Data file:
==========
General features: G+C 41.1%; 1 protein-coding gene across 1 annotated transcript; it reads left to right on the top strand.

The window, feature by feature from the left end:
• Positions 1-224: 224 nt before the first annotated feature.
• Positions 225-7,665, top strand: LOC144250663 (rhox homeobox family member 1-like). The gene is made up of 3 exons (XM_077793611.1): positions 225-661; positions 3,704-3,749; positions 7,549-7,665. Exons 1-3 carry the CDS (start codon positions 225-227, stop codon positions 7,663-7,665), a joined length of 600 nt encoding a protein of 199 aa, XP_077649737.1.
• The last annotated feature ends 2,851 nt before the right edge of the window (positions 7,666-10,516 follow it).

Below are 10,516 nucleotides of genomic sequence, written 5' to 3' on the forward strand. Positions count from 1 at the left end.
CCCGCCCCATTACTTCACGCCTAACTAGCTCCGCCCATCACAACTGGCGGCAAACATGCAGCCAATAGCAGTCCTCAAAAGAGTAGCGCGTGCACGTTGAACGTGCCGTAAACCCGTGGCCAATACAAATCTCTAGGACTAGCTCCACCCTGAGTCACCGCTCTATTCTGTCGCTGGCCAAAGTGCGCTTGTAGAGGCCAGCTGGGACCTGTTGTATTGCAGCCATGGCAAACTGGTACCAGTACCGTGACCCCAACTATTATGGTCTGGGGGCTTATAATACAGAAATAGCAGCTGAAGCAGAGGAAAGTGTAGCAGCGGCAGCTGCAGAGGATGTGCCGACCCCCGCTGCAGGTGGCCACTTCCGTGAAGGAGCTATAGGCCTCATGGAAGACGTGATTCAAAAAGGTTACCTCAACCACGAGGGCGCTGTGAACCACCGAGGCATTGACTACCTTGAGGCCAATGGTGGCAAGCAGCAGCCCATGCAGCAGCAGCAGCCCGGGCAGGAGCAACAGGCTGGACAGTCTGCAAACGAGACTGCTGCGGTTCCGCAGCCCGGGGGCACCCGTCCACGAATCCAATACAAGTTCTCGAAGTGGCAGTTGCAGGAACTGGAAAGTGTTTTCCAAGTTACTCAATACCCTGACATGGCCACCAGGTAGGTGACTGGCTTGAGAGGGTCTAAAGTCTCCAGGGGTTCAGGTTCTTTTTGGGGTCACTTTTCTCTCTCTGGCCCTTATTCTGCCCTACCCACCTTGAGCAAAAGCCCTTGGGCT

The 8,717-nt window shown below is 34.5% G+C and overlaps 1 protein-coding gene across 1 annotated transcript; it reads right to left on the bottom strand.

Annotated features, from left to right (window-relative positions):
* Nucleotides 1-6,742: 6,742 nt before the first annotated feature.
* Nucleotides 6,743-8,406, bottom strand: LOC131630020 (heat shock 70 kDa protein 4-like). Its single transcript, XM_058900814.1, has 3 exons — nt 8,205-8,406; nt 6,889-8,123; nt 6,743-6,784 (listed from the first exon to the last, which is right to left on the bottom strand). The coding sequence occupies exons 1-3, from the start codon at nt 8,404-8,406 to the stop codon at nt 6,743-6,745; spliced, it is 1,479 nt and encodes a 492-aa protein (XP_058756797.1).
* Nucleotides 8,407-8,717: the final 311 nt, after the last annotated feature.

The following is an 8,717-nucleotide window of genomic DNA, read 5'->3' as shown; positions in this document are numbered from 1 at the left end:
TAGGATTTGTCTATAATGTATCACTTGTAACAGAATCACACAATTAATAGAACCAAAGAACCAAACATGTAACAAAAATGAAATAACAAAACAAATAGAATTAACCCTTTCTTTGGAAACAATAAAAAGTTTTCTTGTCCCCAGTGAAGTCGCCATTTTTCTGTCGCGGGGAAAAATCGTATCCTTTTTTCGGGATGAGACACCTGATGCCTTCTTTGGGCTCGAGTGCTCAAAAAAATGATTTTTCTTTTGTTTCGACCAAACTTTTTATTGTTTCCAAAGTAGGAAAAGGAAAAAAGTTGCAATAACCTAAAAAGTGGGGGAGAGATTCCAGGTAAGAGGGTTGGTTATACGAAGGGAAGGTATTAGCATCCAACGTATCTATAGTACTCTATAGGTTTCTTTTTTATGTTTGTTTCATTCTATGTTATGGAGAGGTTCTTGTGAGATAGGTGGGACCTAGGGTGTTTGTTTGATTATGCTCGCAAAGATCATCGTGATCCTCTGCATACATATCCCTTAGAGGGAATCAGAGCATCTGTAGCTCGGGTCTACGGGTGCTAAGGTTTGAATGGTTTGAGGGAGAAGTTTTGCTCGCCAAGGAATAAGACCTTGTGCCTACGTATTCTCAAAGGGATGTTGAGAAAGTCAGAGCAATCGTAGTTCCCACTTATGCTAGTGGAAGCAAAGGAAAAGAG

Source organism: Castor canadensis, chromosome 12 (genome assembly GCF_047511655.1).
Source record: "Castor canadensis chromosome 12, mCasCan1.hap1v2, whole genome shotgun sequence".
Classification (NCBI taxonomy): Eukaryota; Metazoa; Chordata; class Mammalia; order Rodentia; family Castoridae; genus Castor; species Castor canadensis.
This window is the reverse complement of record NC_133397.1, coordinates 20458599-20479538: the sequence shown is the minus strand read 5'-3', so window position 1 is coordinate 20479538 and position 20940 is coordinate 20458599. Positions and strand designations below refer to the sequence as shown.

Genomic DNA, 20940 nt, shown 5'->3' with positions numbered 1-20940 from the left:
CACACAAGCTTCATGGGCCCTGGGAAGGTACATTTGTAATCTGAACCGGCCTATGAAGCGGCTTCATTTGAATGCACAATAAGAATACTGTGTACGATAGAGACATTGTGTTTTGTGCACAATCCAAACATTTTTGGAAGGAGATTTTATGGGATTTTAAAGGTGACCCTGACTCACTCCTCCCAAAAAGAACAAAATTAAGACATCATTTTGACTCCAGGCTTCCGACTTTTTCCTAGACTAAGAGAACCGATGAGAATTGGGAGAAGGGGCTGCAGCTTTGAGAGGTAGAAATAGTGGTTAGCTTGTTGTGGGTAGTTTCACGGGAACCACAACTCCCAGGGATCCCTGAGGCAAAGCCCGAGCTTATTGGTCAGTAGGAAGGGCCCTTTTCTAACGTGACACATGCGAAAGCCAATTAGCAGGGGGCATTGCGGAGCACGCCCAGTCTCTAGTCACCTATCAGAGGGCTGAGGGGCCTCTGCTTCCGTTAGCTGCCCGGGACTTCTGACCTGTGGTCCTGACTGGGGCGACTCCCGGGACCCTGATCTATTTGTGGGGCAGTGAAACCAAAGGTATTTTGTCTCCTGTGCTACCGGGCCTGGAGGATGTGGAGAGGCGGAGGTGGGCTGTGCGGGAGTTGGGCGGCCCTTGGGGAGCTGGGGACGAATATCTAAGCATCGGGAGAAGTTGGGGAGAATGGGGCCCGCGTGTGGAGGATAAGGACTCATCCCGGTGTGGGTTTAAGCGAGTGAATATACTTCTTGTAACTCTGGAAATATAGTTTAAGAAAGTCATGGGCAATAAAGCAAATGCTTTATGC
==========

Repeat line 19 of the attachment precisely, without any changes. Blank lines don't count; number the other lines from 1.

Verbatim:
Genomic DNA, 20940 nt, shown 5'->3' with positions numbered 1-20940 from the left: